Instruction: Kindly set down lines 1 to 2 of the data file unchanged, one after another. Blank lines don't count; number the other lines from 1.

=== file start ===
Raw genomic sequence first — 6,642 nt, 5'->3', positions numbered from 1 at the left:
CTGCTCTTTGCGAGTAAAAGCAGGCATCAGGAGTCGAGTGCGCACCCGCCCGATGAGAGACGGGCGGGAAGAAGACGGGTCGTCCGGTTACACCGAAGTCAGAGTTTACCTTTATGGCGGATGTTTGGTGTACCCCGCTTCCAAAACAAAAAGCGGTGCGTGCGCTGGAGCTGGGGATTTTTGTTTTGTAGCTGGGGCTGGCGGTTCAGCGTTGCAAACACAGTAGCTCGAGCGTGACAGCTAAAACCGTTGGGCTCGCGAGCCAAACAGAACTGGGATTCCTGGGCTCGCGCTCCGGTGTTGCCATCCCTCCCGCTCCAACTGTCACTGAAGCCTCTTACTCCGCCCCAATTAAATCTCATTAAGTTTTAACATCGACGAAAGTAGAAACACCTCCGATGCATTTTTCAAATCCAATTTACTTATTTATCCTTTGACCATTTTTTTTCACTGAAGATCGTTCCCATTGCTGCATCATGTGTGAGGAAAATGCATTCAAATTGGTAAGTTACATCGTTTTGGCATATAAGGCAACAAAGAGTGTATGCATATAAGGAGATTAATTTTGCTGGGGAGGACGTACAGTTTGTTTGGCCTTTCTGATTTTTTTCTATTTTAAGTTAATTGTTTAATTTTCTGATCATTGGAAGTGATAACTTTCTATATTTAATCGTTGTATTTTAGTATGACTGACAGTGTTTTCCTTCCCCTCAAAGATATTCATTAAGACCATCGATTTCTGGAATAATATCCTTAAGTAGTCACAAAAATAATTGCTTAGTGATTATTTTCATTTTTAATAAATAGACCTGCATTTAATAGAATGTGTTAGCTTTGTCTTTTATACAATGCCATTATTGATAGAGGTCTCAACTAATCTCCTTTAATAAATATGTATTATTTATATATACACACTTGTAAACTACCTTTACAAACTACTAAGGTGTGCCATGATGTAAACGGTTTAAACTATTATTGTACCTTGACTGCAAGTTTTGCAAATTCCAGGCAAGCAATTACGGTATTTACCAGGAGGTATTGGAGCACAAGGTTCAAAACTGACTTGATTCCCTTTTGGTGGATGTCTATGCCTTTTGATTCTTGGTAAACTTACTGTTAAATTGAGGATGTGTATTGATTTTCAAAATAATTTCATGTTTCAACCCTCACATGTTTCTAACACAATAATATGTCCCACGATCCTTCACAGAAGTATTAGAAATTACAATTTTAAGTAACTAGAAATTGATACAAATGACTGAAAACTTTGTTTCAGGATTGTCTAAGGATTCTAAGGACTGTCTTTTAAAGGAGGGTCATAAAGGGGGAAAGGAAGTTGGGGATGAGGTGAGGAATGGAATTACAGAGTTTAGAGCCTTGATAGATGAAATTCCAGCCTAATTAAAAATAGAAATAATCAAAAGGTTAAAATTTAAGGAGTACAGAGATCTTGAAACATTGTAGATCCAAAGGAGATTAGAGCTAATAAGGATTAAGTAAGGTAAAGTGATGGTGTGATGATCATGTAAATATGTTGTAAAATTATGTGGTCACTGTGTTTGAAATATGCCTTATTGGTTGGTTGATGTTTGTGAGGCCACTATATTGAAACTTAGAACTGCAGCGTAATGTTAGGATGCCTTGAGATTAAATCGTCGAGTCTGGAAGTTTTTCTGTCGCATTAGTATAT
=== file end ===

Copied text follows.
Raw genomic sequence first — 6,642 nt, 5'->3', positions numbered from 1 at the left:
CTGCTCTTTGCGAGTAAAAGCAGGCATCAGGAGTCGAGTGCGCACCCGCCCGATGAGAGACGGGCGGGAAGAAGACGGGTCGTCCGGTTACACCGAAGTCAGAGTTTACCTTTATGGCGGATGTTTGGTGTACCCCGCTTCCAAAACAAAAAGCGGTGCGTGCGCTGGAGCTGGGGATTTTTGTTTTGTAGCTGGGGCTGGCGGTTCAGCGTTGCAAACACAGTAGCTCGAGCGTGACAGCTAAAACCGTTGGGCTCGCGAGCCAAACAGAACTGGGATTCCTGGGCTCGCGCTCCGGTGTTGCCATCCCTCCCGCTCCAACTGTCACTGAAGCCTCTTACTCCGCCCCAATTAAATCTCATTAAGTTTTAACATCGACGAAAGTAGAAACACCTCCGATGCATTTTTCAAATCCAATTTACTTATTTATCCTTTGACCATTTTTTTTCACTGAAGATCGTTCCCATTGCTGCATCATGTGTGAGGAAAATGCATTCAAATTGGTAAGTTACATCGTTTTGGCATATAAGGCAACAAAGAGTGTATGCATATAAGGAGATTAATTTTGCTGGGGAGGACGTACAGTTTGTTTGGCCTTTCTGATTTTTTTCTATTTTAAGTTAATTGTTTAATTTTCTGATCATTGGAAGTGATAACTTTCTATATTTAATCGTTGTATTTTAGTATGACTGACAGTGTTTTCCTTCCCCTCAAAGATATTCATTAAGACCATCGATTTCTGGAATAATATCCTTAAGTAGTCACAAAAATAATTGCTTAGTGATTATTTTCATTTTTAATAAATAGACCTGCATTTAATAGAATGTGTTAGCTTTGTCTTTTATACAATGCCATTATTGATAGAGGTCTCAACTAATCTCCTTTAATAAATATGTATTATTTATATATACACACTTGTAAACTACCTTTACAAACTACTAAGGTGTGCCATGATGTAAACGGTTTAAACTATTATTGTACCTTGACTGCAAGTTTTGCAAATTCCAGGCAAGCAATTACGGTATTTACCAGGAGGTATTGGAGCACAAGGTTCAAAACTGACTTGATTCCCTTTTGGTGGATGTCTATGCCTTTTGATTCTTGGTAAACTTACTGTTAAATTGAGGATGTGTATTGATTTTCAAAATAATTTCATGTTTCAACCCTCACATGTTTCTAACACAATAATATGTCCCACGATCCTTCACAGAAGTATTAGAAATTACAATTTTAAGTAACTAGAAATTGATACAAATGACTGAAAACTTTGTTTCAGGATTGTCTAAGGATTCTAAGGACTGTCTTTTAAAGGAGGGTCATAAAGGGGGAAAGGAAGTTGGGGATGAGGTGAGGAATGGAATTACAGAGTTTAGAGCCTTGATAGATGAAATTCCAGCCTAATTAAAAATAGAAATAATCAAAAGGTTAAAATTTAAGGAGTACAGAGATCTTGAAACATTGTAGATCCAAAGGAGATTAGAGCTAATAAGGATTAAGTAAGGTAAAGTGATGGTGTGATGATCATGTAAATATGTTGTAAAATTATGTGGTCACTGTGTTTGAAATATGCCTTATTGGTTGGTTGATGTTTGTGAGGCCACTATATTGAAACTTAGAACTGCAGCGTAATGTTAGGATGCCTTGAGATTAAATCGTCGAGTCTGGAAGTTTTTCTGTCGCATTAGTATAT